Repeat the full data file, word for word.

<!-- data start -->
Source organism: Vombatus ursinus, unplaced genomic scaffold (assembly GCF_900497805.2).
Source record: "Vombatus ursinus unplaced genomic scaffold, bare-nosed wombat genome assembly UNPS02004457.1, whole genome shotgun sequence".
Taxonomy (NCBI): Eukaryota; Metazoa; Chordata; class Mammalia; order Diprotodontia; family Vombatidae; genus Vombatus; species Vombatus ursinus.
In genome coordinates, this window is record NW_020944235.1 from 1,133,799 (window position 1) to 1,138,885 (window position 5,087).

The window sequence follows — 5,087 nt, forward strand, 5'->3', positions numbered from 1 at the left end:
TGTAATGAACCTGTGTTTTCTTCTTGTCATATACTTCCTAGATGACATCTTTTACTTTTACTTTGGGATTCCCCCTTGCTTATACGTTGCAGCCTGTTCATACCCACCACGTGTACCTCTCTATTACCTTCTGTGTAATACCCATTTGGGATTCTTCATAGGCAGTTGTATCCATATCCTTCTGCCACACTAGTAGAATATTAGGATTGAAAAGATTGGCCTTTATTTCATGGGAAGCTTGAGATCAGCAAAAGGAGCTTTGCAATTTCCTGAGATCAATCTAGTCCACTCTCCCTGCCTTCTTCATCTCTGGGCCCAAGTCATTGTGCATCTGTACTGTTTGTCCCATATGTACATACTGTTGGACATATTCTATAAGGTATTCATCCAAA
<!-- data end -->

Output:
Source organism: Vombatus ursinus, unplaced genomic scaffold (assembly GCF_900497805.2).
Source record: "Vombatus ursinus unplaced genomic scaffold, bare-nosed wombat genome assembly UNPS02004457.1, whole genome shotgun sequence".
Taxonomy (NCBI): Eukaryota; Metazoa; Chordata; class Mammalia; order Diprotodontia; family Vombatidae; genus Vombatus; species Vombatus ursinus.
In genome coordinates, this window is record NW_020944235.1 from 1,133,799 (window position 1) to 1,138,885 (window position 5,087).

The window sequence follows — 5,087 nt, forward strand, 5'->3', positions numbered from 1 at the left end:
TGTAATGAACCTGTGTTTTCTTCTTGTCATATACTTCCTAGATGACATCTTTTACTTTTACTTTGGGATTCCCCCTTGCTTATACGTTGCAGCCTGTTCATACCCACCACGTGTACCTCTCTATTACCTTCTGTGTAATACCCATTTGGGATTCTTCATAGGCAGTTGTATCCATATCCTTCTGCCACACTAGTAGAATATTAGGATTGAAAAGATTGGCCTTTATTTCATGGGAAGCTTGAGATCAGCAAAAGGAGCTTTGCAATTTCCTGAGATCAATCTAGTCCACTCTCCCTGCCTTCTTCATCTCTGGGCCCAAGTCATTGTGCATCTGTACTGTTTGTCCCATATGTACATACTGTTGGACATATTCTATAAGGTATTCATCCAAA